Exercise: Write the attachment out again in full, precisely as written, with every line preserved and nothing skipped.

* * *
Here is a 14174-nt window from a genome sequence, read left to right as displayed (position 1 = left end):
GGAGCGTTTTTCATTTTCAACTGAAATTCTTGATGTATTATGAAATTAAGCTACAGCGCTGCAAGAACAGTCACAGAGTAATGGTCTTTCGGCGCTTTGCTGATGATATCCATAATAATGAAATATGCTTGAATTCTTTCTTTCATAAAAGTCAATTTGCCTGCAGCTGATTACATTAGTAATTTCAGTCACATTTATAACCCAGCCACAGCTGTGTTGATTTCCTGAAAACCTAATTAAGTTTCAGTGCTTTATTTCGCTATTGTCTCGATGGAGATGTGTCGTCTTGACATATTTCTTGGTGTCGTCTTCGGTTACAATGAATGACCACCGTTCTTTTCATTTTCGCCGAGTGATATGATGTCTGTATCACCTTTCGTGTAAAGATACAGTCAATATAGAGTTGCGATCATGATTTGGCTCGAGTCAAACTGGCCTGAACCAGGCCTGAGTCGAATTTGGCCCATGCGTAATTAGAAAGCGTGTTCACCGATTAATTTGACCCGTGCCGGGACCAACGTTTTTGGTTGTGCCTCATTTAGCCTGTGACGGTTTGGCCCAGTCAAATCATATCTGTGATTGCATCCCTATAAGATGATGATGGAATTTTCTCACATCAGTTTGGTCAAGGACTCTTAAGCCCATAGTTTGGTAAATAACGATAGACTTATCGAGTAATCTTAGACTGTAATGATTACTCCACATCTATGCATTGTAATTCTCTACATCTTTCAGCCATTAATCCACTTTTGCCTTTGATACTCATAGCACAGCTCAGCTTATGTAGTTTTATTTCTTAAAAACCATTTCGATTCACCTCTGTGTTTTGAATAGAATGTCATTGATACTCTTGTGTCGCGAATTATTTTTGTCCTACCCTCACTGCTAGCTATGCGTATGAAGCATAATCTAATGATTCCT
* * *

Here is a 14174-nt window from a genome sequence, read left to right as displayed (position 1 = left end):
GGAGCGTTTTTCATTTTCAACTGAAATTCTTGATGTATTATGAAATTAAGCTACAGCGCTGCAAGAACAGTCACAGAGTAATGGTCTTTCGGCGCTTTGCTGATGATATCCATAATAATGAAATATGCTTGAATTCTTTCTTTCATAAAAGTCAATTTGCCTGCAGCTGATTACATTAGTAATTTCAGTCACATTTATAACCCAGCCACAGCTGTGTTGATTTCCTGAAAACCTAATTAAGTTTCAGTGCTTTATTTCGCTATTGTCTCGATGGAGATGTGTCGTCTTGACATATTTCTTGGTGTCGTCTTCGGTTACAATGAATGACCACCGTTCTTTTCATTTTCGCCGAGTGATATGATGTCTGTATCACCTTTCGTGTAAAGATACAGTCAATATAGAGTTGCGATCATGATTTGGCTCGAGTCAAACTGGCCTGAACCAGGCCTGAGTCGAATTTGGCCCATGCGTAATTAGAAAGCGTGTTCACCGATTAATTTGACCCGTGCCGGGACCAACGTTTTTGGTTGTGCCTCATTTAGCCTGTGACGGTTTGGCCCAGTCAAATCATATCTGTGATTGCATCCCTATAAGATGATGATGGAATTTTCTCACATCAGTTTGGTCAAGGACTCTTAAGCCCATAGTTTGGTAAATAACGATAGACTTATCGAGTAATCTTAGACTGTAATGATTACTCCACATCTATGCATTGTAATTCTCTACATCTTTCAGCCATTAATCCACTTTTGCCTTTGATACTCATAGCACAGCTCAGCTTATGTAGTTTTATTTCTTAAAAACCATTTCGATTCACCTCTGTGTTTTGAATAGAATGTCATTGATACTCTTGTGTCGCGAATTATTTTTGTCCTACCCTCACTGCTAGCTATGCGTATGAAGCATAATCTAATGATTCCT